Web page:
You will recall that Glen Jenvey was the man behind the Sun’s fabricated ‘Hate Hit List’ front page story earlier this year (pictured).


  A Muslim in Loughton, Noor Ramjanally (pictured), who has been at the forefront of organizing Jum’uah prayers at a local community centre for Muslims living in Loughton was kidnapped at knife point and threatened by two men who demanded he stop organizing the weekly prayer session according to a story in the Guardian today.

Mr Ramjanally, whose flat was recently firebombed and his family threatened in hate mail sent to his home, was ‘abducted from his home in daylight by two white men who threatened him with a knife, bundled him into a car then drove him into woodland. They demanded he stop organising the Friday prayer sessions at Murray hall community centre’, the Guardian reports.

Ramjanally said that the words spoken by his abductors matched the BNP propaganda that had been distributed to homes in the area, titled ‘No mosques in Loughton’, and which claims that ‘In parts of neighbouring Redbridge and east London the Islamification process is almost complete. We’ll do all in our power to prevent Islam creeping into our town.

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  The Israeli Prime Minister Binyamin Netanyahu, currently on a visit to the UK, has called on EU governments, including Britain, to end their support for the Israeli human rights organisation Breaking the Silence.

The group published a report earlier this year on the IDF’s ‘permissive rules of engagement’ in Gaza, printing the testimonies of around thirty IDF soldiers that served in Operation Cast Lead.

According to Ha’aretz, Netanyahu, speaking to reporters following his meeting with the Prime Minister Gordon Brown, said:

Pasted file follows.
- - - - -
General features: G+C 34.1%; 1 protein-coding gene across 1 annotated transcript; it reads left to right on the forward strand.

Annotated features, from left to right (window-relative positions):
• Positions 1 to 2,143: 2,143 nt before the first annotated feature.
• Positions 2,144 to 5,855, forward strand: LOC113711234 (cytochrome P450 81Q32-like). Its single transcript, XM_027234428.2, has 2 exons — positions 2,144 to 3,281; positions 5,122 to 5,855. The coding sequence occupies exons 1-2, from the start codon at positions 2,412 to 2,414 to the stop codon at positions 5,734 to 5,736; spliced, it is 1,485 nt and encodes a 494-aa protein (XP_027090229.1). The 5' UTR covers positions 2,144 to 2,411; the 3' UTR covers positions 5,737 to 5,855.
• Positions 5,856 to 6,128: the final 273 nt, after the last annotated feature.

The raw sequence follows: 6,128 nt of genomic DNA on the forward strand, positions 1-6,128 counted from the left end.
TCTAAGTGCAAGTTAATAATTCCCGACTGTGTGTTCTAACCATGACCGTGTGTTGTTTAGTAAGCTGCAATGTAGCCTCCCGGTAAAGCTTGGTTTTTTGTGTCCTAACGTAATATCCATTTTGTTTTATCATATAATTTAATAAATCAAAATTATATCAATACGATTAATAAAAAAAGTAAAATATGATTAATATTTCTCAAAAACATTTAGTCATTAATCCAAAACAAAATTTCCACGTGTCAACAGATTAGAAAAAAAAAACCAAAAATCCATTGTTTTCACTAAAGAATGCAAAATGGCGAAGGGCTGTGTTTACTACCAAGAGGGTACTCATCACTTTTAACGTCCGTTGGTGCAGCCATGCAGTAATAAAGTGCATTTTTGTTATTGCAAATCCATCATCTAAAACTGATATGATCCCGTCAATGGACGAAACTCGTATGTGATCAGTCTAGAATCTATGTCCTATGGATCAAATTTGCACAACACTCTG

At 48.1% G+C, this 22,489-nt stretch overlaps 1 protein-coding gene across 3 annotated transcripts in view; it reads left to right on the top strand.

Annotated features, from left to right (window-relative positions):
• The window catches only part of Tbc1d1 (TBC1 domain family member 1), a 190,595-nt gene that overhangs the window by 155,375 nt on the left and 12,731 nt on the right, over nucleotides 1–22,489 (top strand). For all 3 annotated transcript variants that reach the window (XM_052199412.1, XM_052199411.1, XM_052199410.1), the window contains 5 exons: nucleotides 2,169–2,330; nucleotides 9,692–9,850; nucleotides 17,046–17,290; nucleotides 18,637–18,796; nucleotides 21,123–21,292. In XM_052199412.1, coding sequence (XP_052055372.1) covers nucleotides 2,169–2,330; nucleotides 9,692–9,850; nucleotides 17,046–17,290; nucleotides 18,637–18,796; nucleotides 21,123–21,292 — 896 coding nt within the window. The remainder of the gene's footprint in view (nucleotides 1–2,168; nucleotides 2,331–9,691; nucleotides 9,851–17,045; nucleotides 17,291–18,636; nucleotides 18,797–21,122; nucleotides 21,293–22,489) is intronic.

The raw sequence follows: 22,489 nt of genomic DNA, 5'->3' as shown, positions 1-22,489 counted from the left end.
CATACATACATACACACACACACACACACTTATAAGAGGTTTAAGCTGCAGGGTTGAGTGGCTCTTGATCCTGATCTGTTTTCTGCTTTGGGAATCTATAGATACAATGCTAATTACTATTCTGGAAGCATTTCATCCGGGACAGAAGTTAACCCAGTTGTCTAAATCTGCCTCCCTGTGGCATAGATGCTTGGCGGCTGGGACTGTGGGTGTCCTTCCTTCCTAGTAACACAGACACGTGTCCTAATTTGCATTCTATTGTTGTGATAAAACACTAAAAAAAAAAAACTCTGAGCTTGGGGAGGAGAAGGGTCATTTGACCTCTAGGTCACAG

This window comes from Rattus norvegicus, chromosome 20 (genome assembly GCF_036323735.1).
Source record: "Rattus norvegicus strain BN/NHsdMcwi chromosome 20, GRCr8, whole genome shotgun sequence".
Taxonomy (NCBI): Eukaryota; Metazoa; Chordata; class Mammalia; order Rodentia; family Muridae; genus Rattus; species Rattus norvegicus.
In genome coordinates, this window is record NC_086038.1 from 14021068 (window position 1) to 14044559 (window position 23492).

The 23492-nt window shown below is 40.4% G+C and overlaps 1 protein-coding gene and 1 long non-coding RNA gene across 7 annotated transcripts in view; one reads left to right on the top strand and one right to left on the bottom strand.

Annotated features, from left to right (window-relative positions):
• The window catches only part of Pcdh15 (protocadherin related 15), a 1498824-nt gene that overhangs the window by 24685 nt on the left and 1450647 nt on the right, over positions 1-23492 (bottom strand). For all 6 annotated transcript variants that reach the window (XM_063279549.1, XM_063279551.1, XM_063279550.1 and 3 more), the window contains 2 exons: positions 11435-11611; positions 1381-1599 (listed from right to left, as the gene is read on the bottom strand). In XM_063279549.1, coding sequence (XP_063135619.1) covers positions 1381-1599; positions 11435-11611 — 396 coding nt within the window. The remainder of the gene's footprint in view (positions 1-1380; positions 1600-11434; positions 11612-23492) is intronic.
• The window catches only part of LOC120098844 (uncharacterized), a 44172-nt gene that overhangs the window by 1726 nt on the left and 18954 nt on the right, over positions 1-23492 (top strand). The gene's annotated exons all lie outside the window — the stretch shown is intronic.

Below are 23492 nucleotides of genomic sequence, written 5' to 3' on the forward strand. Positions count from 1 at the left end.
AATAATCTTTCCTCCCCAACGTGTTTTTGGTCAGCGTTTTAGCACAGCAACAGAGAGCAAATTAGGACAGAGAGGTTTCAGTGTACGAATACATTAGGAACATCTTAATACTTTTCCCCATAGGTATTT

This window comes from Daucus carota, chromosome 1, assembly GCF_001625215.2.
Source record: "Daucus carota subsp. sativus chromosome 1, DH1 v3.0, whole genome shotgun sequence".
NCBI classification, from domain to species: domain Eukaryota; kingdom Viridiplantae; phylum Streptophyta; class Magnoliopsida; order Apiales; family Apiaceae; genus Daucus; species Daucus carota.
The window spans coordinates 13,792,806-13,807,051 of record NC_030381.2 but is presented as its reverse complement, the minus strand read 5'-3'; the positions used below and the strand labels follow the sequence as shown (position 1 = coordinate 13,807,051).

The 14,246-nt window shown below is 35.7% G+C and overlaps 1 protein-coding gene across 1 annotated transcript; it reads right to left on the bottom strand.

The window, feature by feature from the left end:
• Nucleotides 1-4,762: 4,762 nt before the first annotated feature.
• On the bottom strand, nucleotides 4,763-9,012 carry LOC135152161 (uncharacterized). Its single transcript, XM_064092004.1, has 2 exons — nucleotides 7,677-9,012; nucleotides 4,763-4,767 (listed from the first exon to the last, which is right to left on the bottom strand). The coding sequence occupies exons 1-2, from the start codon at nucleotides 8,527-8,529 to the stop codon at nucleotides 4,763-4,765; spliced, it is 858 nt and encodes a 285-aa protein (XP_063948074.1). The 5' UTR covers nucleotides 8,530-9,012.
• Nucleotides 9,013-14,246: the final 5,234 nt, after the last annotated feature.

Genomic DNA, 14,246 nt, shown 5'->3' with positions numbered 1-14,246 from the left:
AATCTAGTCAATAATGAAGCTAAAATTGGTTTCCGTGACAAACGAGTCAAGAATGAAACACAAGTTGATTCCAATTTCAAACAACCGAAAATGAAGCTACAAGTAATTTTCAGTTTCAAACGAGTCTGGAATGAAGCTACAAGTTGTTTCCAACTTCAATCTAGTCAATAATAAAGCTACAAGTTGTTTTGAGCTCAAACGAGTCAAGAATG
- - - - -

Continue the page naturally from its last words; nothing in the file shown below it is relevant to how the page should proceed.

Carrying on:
They are breaking their silence about the only democracy in the Middle East that has an independent legal system and an investigative press that does not cease dealing with these issues.”

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Harry’s Place carries an announcement on the creation of a new website, CiF Watch, to monitor alleged antisemitism on the Guardian’s Comment is Free website.

The announcement states the purpose of the new CiF monitoring website as: ‘Created to address the endemic problem of antisemitic discourse on the Guardian newspaper’s ‘Comment is Free’ blog, one of the most popular mainstream blogs of its type. CiF Watch documents manifestations of antisemitism both “above the line” in the Guardian-approved editorials and “below the line” in the post-moderated comment threads.

CiF Watch is similar to initiatives that have been set up in recent years (Campus Watch, to name one) to malign scholars and writers on Middle East politics whose views fall foul of Zionists and pro-Israel lobbyists. The end result is often intimidation and the stifling of free expression as critics are smeared as antisemites for their views on Israel and Israeli policies.

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  As the Israeli Prime Minister, Binyamin Netanyahu, prepares for a visit to the UK this week to meet with the Prime Minister Gordon Brown and US special envoy George Mitchell, amid speculation that a deal may be struck on ceasing – for a fixed period – Israel’s illegal settlement activities in the occupied West Bank and East Jerusalem,